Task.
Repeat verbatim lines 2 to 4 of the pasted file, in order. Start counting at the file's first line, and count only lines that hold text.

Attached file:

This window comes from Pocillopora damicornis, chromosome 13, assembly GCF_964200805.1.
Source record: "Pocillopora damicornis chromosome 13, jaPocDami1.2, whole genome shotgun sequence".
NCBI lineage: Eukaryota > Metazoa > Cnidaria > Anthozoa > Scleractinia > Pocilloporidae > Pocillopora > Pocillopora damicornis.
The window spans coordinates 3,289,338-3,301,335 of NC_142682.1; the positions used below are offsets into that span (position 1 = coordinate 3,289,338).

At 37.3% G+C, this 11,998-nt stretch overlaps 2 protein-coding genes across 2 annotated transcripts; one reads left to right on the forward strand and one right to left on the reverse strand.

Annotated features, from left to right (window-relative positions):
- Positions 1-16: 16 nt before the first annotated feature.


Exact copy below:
Source record: "Pocillopora damicornis chromosome 13, jaPocDami1.2, whole genome shotgun sequence".
NCBI lineage: Eukaryota > Metazoa > Cnidaria > Anthozoa > Scleractinia > Pocilloporidae > Pocillopora > Pocillopora damicornis.
The window spans coordinates 3,289,338-3,301,335 of NC_142682.1; the positions used below are offsets into that span (position 1 = coordinate 3,289,338).